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The first version of Phantis/Game Over II

Carlos Abril has commented on several occasions that Dinamic’s classic Phantis had some important changes made between its conception and the final version.

Graphics created (mostly) by Carlos Abril for Dinamic.

In an interview with GamesTM magazine, he explains how the first version of Phantis was, before he decided to completely redo it:

Carlos Abril

At that time I was already making a “bigger” game, but I didn’t want to show it until it was finished. We simply told them that my brother Nacho’s game had been made quickly for Future Stars and that I was doing another one, but with the aim of making it a game that would be released as Dinamic’s.

Phantis began as most games of that time, from routines that were programmed to get a happy idea done, to fit a game into the speed and memory of the Spectrum: sprite systems, map systems, etc.

Before that, I was making a game with a Saber Wulf-like 2D map, which was my reference game at the time, “Valín” I called it. An immense map mapped as an array of codes that indicated the number of graphics I used and with the XOR painting routines.

But things were evolving and the first games with mask sprites began to come out and that was a new challenge, so I went on to program the mask sprite routines and do the mapping system, instead of with a 2D array as a list of objects that were on the screen, with its X, its Y and the number of graphics without all having to be the same size. It also had lots of rock graphics, stalactites and stalagmites.

Another game which I loved graphically was Underwurlde; I started to make a map of caves and to make sense of it, a surface where a ship arrived and the character, who was initially an astronaut, came out. He went down to the caves, had to go killing enemies, very diverse although almost all of them did the same thing: the small fliers which were generated and bounced, and the large ones that came from the sides and roamed the screen.

You had to enter the cave, which was more labyrinthine than in the final version, look for a place where you got a chicken, Atic Atac style, and you went to a place where there were some small hungry little people, the Inim, which if you didn’t have the chicken went for you and killed you. And if you had the chicken and threw it, they went for the chicken to let you pass.

You went down to a lower area where there was a large lunar vehicle, you climbed inside and traveled the entire lower zone running over the enemies, reaching the left area of the map where you left the vehicle and climbing into a lava area with giant jellyfish (the size of the character) that you had to avoid while jumping on the platforms, and you reached an end point where you rescued a girl.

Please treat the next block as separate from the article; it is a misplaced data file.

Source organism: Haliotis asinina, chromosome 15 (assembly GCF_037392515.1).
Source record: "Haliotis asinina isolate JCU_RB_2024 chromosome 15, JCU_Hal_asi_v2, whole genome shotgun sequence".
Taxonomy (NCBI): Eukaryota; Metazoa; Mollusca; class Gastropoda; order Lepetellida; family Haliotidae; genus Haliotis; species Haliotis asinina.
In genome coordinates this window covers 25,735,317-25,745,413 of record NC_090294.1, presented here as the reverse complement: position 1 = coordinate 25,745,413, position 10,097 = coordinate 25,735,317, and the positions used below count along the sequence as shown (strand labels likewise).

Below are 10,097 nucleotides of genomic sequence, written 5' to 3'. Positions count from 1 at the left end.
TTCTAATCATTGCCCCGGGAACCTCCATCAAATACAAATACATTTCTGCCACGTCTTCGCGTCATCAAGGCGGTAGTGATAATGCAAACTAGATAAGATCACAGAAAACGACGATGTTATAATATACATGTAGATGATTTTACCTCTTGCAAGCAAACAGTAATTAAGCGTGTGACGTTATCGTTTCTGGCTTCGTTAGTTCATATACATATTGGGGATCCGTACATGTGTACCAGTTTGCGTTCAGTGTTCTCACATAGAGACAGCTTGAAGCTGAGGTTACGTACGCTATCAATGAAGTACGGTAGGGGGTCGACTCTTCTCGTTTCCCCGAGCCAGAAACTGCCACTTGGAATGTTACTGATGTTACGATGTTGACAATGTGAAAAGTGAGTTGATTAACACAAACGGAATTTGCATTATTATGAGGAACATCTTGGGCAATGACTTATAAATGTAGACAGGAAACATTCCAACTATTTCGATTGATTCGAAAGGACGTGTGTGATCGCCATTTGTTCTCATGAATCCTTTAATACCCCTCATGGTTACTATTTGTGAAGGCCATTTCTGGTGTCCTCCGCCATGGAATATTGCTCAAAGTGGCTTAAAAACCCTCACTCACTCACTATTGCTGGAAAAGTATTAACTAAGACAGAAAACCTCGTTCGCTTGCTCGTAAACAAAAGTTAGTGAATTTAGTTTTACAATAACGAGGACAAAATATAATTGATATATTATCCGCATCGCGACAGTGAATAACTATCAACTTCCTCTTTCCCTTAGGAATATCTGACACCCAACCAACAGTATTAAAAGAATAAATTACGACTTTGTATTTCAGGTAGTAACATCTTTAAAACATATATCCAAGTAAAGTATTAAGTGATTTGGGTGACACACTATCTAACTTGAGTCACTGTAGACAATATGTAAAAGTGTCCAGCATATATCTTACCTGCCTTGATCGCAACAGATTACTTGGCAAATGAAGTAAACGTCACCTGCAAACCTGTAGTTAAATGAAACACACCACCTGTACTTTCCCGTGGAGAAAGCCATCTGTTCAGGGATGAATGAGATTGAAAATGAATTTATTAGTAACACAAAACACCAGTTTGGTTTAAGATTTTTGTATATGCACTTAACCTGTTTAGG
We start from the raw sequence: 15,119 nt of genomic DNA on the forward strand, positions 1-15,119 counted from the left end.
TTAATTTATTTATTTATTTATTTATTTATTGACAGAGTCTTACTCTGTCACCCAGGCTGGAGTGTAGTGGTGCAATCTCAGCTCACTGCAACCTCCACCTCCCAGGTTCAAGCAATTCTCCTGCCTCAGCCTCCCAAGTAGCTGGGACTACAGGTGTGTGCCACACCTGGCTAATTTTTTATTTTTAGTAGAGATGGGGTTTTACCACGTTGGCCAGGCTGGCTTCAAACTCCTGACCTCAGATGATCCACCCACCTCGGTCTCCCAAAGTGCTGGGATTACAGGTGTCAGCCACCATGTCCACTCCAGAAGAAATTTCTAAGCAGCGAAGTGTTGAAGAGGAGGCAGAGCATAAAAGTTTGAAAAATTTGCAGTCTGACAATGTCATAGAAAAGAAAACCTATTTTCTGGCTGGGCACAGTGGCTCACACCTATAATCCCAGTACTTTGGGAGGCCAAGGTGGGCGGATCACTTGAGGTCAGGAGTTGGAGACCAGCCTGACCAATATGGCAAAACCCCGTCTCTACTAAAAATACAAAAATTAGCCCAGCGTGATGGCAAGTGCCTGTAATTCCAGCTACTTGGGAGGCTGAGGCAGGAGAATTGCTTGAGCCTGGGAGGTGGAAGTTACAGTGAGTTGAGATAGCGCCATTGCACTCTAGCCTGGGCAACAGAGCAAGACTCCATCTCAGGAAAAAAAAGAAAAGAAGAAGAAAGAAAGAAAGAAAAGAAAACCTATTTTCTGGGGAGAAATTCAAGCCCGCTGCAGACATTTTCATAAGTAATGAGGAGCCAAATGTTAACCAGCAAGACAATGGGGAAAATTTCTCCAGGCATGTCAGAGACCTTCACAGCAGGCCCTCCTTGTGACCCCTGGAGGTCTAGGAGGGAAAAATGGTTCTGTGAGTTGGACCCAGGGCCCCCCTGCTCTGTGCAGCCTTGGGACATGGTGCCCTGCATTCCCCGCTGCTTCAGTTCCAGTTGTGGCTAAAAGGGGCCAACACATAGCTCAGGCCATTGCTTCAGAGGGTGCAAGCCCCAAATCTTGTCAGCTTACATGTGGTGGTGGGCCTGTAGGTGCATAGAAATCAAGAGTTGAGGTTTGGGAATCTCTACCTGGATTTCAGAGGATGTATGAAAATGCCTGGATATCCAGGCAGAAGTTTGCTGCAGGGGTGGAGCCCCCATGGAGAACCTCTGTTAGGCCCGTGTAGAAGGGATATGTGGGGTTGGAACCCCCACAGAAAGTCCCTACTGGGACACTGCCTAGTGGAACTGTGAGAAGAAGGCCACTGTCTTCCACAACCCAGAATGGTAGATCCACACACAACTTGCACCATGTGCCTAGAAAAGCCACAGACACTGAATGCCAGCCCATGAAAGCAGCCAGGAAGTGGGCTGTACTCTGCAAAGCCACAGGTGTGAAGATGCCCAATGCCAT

When my brother was making the game [Nonamed] with the new graphics, one of the times we went to show the results, I brought a cassette with my game almost finished. So I loaded it and, when I was showing it, nobody spoke; so a lot of ideas were going through my head, especially since when I was showing it, I was seeing things that I had already seen lots of times and didn’t seem funny anymore.

When I finished showing it, the Dinamic crew went to another room and I was left cold. After a while they came out excited, talking about the potential of Spanish developers, the quality of the latest things they had been sent and similar stuff. But I went back home and changed the game completely.

The character became a girl, I changed the map and redesigned it so that the surface stage was longer; and you no longer had a weapon, but you became friends with a jumping ball that you sent to kill the enemies and strengthened the weapon with a magazine with which you could shoot faster. The chicken disappeared, the Inim, the car (because there was no memory left for all those things), the lava stage was preceded by one with quakes and you arrived at the prison where you rescued your “beloved” (who was the main character of Nonamed).

We later recovered the Inim for Zack Zero, but the idea came from that time… I had to remove them because there was no memory left for them, but I loved the little characters.

It ended up being a much more solid game and everything was changed in about three months (at that time we went to school every day, like anyone our age), and the next time I brought it I had already changed everything.

Source: GamesTM Spain #4

About the astronaut who initially starred in the game, he also comments on Twitter that it was taken from a graphics pack that appeared in the MicroHobby magazine (see: The mystery of the Speccy astronaut).

Carlos Abril

On some occasion I have said that I made a first version of Phantis which since when I showed it there was a lot of silence, I went back home and completely changed it. Which had jellyfish and dragons and a very cool space car (it doesn’t appear in that sheet).

And that you had to pick up a chicken somewhere to throw it at the ‘Venusians’ to pass and that if you didn’t have the chicken they’d jump at you to eat you…

That astronaut character is one of those which Dinamic published in Microhobby for people to use… The Future Stars thing

Source: https://twitter.com/CarAbr2/status/993883210034634752

Resources recovered by Adonías, deepfb, Carlos Abril and Ignacio Abril.

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